Recognition of objects as patterns

At the second stage, operations become actuated internally (from the inside) by the self-instructions. This is the stage of the method’s internalization. At the third stage, a need in any instructions (external or internal) disappears and the operations start to get actuated by the goals and problem conditions themselves. This stage is the stage of operations’ internalization.

In the course of moving from stage to stage, internal psychological mechanisms of mental processes undergo, according to Landamatics, one critical change: executed successively (in a step-by-step manner) at stages 1 and 2, mental operations start to be performed simultaneously (or partially simultaneously) at stage 3. Simultanization of mental operations makes possible the following: Parallel processing of information instead of initial sequential (successive? ) processing


Carrying out mental operations (processes) very fast, instantaneously or almost instantaneously These characteristics of mental processes are signs of their mastery and automatization. In conventional instruction, these characteristics are formed (if formed) in a spontaneous, haphazard and often ineffective way. The Landamatics makes their formation a well planned and instructionally well managed process, thus guaranteeing the high quality of mental abilities developed as a result of simultanization.

With strategy 2 (teaching concepts, terms, definitions, and methods in ready-made form), instead of having the students discover the concept of a right triangle, figure out its term and frame its definition (as was the case with strategy 1), the teacher simply teaches all this knowledge to the students in ready-made form (with appropriate illustrations and exercises). It is obvious that strategy 1 is educationally more valuable, advantageous and beneficial than strategy 2. But strategy 1 takes more time.

It seems that the only condition for choosing one or another strategy is the amount of available time. Not infrequently, however, there is not enough time for using full-fledged discover strategy 1 but more time available than needed for using strategy 2. For this situation Landamatics suggests to use both strategies in a certain proportion. We call this a mixed, or combination, strategy (strategy 3). With this strategy, certain things within a topic are taught using the discovery strategy, and certain other things are taught by providing knowledge in ready-made form.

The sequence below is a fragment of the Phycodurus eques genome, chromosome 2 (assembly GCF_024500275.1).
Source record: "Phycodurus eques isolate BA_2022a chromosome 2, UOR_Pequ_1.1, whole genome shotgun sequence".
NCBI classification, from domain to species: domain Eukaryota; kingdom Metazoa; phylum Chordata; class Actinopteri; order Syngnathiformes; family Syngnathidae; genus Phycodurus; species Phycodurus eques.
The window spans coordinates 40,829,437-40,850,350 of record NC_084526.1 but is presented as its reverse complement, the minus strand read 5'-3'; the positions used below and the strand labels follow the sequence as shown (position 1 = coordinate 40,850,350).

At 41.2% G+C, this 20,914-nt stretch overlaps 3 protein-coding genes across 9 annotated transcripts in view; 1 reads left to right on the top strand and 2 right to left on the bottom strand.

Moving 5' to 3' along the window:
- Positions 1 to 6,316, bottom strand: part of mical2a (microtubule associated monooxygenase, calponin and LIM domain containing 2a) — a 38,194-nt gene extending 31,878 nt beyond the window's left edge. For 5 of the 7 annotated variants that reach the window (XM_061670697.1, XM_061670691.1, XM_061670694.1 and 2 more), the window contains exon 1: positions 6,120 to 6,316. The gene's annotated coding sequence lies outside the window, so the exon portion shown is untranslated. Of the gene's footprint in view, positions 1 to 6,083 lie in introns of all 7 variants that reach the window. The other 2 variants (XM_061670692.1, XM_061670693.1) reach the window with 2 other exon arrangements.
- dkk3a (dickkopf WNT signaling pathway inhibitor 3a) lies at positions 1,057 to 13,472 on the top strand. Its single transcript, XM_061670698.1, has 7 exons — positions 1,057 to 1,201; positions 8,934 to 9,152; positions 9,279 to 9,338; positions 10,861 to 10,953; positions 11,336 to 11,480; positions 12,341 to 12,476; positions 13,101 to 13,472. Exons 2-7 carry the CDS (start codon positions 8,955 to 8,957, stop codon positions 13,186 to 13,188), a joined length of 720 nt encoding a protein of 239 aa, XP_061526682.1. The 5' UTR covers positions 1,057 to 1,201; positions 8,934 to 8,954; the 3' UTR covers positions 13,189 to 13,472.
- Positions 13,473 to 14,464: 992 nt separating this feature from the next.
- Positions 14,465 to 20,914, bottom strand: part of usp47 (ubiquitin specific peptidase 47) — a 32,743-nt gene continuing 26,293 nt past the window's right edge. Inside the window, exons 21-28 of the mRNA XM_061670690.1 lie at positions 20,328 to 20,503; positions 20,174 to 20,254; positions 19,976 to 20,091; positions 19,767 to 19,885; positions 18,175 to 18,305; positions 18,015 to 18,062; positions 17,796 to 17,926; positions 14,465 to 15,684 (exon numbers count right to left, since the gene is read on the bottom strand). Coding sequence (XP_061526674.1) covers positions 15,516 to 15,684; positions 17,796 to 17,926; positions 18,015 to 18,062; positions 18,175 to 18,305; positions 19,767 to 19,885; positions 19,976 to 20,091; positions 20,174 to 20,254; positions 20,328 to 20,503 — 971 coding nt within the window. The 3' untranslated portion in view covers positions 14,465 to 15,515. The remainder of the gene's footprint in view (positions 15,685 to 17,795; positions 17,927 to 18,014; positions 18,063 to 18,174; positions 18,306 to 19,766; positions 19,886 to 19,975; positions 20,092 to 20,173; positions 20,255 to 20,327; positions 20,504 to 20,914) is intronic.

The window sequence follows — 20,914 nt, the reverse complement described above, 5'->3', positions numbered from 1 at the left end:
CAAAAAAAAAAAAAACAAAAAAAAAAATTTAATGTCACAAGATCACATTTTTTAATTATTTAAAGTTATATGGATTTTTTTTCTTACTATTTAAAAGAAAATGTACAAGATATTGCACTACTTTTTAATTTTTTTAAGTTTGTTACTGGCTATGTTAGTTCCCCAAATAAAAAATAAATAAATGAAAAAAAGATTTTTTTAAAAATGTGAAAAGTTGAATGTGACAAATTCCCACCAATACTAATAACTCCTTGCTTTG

Which topics should be taught by one or by the other strategy is determined by the teacher’s objectives at the given moment and by the relative benefits that each of the method would provide with regard to each particular topic to be taught. Main points It is more important to teach algo-heuristic processes to students than prescriptions (knowledge of processes); on the other hand, teachers need to know both. Processes can be taught through prescriptions and demonstrations of operations. Teaching students how to discover processes is more valuable than providing them already formulated.

Break processes down into elementary operations of size and length suitable for each student (individualization of instruction). Implications of Algo-Heuristic theory for Education The theory suggests that all cognitive activities can be analyzed into operations of an algorithmic, semi-algorithmic, heuristic, or semi-heuristic nature. Once discovered, these operations and their systems can serve as the basis for instructional strategies and methods. The theory specifies that students be taught not only knowledge but the algorithms and heuristics of experts as well.

They also have to be taught how to discover algorithms and heuristics on their own. Special emphasis is placed on teaching students cognitive operations, algorithms and heuristics that make up general methods of thinking (i. e. , intelligence). With respect to sequencing of instruction, Landa proposes a number of strategies, the most important of which is the “snowball” method. This method applies to teaching a system of cognitive operations by teaching the first operation, then the second that is practiced with the first, and so on.

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